How to Zip or Unzip Files From the Linux Terminal

Linux shell prompt

ZIP files are a universal archive commonly used on Windows, MacOS and even Linux systems. You can create a zip archive or unzip files using common Linux terminal commands.

ZIP compressed archive file format

Due to the predominance of the ZIP format in the Windows world, ZIP files are probably the most common form of compressed archive in the world.

While .tar.gz and tar.bz2 files are common in Linux, Windows users will probably send you an archive in ZIP format. In addition, if you want to archive some files and send them to a Windows user, the ZIP format will be the simplest and most compatible solution for everyone.

RELATED: How to extract files from a .tar.gz or .tar.bz2 file on Linux

zip, unzip and other utilities

You may already know that Linux and Unix-like Operating systems such as macOS include tools to create ZIP files and extract files, called zip and unzip. But there is a whole family of related utilities like zipcloak, zipdetails, zipsplit and zipinfo.

We checked some Linux distributions to see if they included these utilities in the standard installation. All the utilities were present in Ubuntu 19.04, 18.10 and 18.04. They were also present in Manjaro on 18.04. Fedora 29 included zip and unzip, but no other utility, which was also the case for CentOS.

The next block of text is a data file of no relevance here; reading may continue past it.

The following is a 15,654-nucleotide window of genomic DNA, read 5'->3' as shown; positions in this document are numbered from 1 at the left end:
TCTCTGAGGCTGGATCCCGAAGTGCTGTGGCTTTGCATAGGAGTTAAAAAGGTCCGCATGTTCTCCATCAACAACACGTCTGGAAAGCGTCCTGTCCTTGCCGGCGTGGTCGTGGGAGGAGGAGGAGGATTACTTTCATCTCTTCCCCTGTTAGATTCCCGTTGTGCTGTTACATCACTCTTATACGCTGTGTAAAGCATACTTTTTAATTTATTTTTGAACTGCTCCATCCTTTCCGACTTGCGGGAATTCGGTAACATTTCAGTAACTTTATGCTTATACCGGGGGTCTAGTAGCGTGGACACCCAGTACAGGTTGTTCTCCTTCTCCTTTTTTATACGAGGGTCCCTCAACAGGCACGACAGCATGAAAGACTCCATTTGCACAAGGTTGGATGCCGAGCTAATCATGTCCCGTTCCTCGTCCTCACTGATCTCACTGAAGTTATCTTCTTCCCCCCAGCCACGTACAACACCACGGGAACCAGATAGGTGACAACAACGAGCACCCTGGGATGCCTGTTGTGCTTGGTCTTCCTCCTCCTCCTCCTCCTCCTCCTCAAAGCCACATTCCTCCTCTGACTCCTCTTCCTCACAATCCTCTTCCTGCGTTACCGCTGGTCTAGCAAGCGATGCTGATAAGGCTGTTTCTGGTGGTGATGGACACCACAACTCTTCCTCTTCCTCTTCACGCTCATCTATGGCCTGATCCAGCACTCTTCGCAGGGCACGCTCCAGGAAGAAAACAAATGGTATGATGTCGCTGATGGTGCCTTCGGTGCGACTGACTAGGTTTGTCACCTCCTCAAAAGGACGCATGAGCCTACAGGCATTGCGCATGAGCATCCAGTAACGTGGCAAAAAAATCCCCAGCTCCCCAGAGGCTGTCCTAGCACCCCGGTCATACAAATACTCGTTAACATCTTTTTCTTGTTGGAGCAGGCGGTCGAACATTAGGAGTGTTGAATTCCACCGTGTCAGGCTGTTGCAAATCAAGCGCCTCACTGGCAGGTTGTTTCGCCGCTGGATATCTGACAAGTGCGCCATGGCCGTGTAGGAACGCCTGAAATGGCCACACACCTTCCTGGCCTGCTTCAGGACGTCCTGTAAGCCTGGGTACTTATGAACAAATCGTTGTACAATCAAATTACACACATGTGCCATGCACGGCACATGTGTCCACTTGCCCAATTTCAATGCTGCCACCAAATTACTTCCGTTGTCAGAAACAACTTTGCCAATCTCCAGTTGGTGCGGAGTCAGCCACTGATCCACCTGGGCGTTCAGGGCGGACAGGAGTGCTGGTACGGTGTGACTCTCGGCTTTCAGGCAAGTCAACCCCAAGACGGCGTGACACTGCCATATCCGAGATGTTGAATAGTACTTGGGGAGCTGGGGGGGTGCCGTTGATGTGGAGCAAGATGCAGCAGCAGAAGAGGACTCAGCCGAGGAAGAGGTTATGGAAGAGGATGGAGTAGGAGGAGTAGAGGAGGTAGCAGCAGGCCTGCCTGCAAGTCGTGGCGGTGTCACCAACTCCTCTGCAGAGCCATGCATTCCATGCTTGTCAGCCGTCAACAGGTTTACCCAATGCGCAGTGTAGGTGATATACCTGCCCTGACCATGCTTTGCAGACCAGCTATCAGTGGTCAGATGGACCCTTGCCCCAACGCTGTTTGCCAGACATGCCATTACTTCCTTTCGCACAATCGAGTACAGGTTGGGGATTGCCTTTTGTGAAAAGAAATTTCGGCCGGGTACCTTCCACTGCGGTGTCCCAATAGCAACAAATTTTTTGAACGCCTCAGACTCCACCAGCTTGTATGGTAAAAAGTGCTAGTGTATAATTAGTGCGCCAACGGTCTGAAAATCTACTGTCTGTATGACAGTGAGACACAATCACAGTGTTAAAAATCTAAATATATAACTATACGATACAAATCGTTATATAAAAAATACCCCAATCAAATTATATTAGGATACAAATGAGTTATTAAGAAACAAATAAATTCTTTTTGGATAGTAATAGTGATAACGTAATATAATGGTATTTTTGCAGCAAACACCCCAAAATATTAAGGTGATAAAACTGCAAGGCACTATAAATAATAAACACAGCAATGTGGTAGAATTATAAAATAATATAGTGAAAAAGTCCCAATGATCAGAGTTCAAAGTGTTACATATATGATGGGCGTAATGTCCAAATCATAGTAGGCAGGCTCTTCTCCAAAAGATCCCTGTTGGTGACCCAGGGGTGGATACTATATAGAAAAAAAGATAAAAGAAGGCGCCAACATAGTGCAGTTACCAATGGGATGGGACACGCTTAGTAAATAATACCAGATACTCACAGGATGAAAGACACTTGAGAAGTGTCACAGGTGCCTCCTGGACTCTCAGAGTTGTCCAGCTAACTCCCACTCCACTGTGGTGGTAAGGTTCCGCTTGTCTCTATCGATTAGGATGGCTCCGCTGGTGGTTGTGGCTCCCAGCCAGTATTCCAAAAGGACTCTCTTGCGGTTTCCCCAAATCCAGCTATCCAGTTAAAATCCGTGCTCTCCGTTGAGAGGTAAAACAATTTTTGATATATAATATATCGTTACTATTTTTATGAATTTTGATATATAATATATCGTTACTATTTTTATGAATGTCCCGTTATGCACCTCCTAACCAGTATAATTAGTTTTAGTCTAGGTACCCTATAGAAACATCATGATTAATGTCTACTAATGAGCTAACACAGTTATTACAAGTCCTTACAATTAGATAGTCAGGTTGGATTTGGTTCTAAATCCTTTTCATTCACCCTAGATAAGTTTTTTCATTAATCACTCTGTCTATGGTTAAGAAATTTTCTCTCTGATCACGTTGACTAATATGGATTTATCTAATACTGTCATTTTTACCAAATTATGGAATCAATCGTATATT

To install the missing items on Fedora 29, use the following command:

sudo dnf installs perl-IO-Compress

zip installation command for Fedora

To install the missing items on CentOS 7, use the following command:

sudo yum installs perl-IO-Compress

Installation command zip in centos

If one of the zip utilities is missing in a Linux distribution not mentioned above, use the package management tool of this Linux distribution to install the required package.

How to create a ZIP file with the zip command

To create a ZIP file, you must specify the zip file name and the files to include. It is not necessary to add the extension ".zip" to the name of the archive, but it does not hurt if you do it.

To create a file called containing all the C source code files and the current directory header files, use the following command:

zip source_code * .c * .h

zip command in a terminal window

Each file is listed as it is added. The file name and the amount of compression obtained on this file are displayed.

output of the zip command in a terminal window

If you look at the new ZIP archive, you can see that the ".zip" file extension has been added automatically by zip.

ls -l

ls on zip archive in a terminal window

If you do not want to see the output of the zip file when creating the ZIP file, use the -q (quiet) option.

zip -q source_code * .c * .h

-q quiet option in a terminal window

Including directories in ZIP files

To include subdirectories in the ZIP file, use the -r (recursive) option and include the subdirectory name on the command line. To create a ZIP file as before and also include the archive subdirectory, use this command.